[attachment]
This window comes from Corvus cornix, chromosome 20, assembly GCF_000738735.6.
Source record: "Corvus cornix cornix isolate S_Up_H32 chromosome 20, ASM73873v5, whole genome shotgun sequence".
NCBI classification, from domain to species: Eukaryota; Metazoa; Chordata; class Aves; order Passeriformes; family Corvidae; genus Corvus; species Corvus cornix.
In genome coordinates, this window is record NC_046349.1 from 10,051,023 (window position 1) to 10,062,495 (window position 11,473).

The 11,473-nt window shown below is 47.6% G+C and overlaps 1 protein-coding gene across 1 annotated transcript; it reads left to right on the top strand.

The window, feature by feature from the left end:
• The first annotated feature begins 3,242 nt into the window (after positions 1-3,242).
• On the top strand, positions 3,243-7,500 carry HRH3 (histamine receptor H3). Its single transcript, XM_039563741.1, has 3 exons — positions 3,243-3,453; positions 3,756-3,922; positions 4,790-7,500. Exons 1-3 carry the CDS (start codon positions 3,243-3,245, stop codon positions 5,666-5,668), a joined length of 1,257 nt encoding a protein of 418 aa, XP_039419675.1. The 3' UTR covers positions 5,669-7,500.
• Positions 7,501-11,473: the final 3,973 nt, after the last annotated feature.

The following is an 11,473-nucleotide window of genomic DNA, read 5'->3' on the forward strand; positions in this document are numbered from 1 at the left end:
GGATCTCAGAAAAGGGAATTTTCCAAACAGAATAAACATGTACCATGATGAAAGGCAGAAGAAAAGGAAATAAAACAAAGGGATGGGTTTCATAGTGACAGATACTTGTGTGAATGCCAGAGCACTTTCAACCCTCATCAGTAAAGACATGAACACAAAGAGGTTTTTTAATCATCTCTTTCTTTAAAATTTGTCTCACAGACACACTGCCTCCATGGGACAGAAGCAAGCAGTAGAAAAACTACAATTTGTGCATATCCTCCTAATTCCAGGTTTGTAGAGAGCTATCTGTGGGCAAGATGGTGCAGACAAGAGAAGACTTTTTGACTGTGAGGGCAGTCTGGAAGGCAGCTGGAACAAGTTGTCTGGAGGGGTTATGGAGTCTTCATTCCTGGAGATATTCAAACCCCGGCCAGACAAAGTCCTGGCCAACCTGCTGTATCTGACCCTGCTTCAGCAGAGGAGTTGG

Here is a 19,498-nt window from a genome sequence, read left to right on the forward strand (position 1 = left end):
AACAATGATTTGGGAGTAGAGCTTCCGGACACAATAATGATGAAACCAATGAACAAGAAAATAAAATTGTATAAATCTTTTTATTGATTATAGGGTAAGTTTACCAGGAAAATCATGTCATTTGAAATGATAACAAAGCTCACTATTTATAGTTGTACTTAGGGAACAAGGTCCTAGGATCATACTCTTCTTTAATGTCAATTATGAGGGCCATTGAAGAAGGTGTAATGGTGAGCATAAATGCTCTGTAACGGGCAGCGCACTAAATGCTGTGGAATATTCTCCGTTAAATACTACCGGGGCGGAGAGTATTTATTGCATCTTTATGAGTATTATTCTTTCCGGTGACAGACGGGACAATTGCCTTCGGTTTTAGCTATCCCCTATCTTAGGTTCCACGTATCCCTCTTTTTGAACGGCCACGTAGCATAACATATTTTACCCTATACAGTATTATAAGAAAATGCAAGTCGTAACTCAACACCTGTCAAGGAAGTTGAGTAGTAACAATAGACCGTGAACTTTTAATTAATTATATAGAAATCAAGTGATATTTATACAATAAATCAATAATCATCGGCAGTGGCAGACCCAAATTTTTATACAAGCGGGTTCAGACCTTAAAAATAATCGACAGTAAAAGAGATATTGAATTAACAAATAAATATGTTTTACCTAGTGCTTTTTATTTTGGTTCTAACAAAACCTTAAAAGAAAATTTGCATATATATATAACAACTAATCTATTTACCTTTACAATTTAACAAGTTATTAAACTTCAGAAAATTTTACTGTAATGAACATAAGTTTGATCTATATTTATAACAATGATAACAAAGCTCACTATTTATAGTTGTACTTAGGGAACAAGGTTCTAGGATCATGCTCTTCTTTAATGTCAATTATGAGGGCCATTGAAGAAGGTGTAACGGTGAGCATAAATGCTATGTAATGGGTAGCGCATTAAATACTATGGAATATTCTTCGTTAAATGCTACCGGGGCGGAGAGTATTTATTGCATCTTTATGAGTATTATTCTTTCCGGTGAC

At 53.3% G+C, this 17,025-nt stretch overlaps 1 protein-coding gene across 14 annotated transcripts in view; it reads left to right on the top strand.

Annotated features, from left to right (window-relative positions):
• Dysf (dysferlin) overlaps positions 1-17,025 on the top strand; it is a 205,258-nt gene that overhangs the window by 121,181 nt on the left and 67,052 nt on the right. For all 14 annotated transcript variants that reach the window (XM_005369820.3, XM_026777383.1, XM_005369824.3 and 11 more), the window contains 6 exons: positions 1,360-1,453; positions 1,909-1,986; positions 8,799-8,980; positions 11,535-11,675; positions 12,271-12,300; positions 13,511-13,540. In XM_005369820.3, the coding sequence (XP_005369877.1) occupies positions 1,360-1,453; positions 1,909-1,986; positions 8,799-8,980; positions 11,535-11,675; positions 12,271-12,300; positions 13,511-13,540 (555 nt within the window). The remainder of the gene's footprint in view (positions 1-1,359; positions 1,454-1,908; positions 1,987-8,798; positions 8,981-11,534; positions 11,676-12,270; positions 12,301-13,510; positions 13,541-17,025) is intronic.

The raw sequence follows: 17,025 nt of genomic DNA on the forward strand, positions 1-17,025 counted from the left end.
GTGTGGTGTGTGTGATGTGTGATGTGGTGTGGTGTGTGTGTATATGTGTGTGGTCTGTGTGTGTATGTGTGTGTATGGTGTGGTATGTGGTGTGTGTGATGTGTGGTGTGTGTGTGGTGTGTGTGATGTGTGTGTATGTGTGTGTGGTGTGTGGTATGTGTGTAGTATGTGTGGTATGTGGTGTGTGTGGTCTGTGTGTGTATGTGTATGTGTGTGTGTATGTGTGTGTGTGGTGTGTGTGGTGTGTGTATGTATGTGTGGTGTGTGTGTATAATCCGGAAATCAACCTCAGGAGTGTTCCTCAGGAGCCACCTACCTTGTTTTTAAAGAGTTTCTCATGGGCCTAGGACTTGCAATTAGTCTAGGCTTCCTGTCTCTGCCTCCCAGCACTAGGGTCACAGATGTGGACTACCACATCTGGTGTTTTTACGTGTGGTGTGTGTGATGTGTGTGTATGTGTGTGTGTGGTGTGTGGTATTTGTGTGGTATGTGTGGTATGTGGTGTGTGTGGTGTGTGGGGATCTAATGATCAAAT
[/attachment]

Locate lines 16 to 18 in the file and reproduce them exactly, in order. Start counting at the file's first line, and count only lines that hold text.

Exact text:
• Dysf (dysferlin) overlaps positions 1-17,025 on the top strand; it is a 205,258-nt gene that overhangs the window by 121,181 nt on the left and 67,052 nt on the right. For all 14 annotated transcript variants that reach the window (XM_005369820.3, XM_026777383.1, XM_005369824.3 and 11 more), the window contains 6 exons: positions 1,360-1,453; positions 1,909-1,986; positions 8,799-8,980; positions 11,535-11,675; positions 12,271-12,300; positions 13,511-13,540. In XM_005369820.3, the coding sequence (XP_005369877.1) occupies positions 1,360-1,453; positions 1,909-1,986; positions 8,799-8,980; positions 11,535-11,675; positions 12,271-12,300; positions 13,511-13,540 (555 nt within the window). The remainder of the gene's footprint in view (positions 1-1,359; positions 1,454-1,908; positions 1,987-8,798; positions 8,981-11,534; positions 11,676-12,270; positions 12,301-13,510; positions 13,541-17,025) is intronic.

The raw sequence follows: 17,025 nt of genomic DNA on the forward strand, positions 1-17,025 counted from the left end.
GTGTGGTGTGTGTGATGTGTGATGTGGTGTGGTGTGTGTGTATATGTGTGTGGTCTGTGTGTGTATGTGTGTGTATGGTGTGGTATGTGGTGTGTGTGATGTGTGGTGTGTGTGTGGTGTGTGTGATGTGTGTGTATGTGTGTGTGGTGTGTGGTATGTGTGTAGTATGTGTGGTATGTGGTGTGTGTGGTCTGTGTGTGTATGTGTATGTGTGTGTGTATGTGTGTGTGTGGTGTGTGTGGTGTGTGTATGTATGTGTGGTGTGTGTGTATAATCCGGAAATCAACCTCAGGAGTGTTCCTCAGGAGCCACCTACCTTGTTTTTAAAGAGTTTCTCATGGGCCTAGGACTTGCAATTAGTCTAGGCTTCCTGTCTCTGCCTCCCAGCACTAGGGTCACAGATGTGGACTACCACATCTGGTGTTTTTACGTGTGGTGTGTGTGATGTGTGTGTATGTGTGTGTGTGGTGTGTGGTATTTGTGTGGTATGTGTGGTATGTGGTGTGTGTGGTGTGTGGGGATCTAATGATCAAAT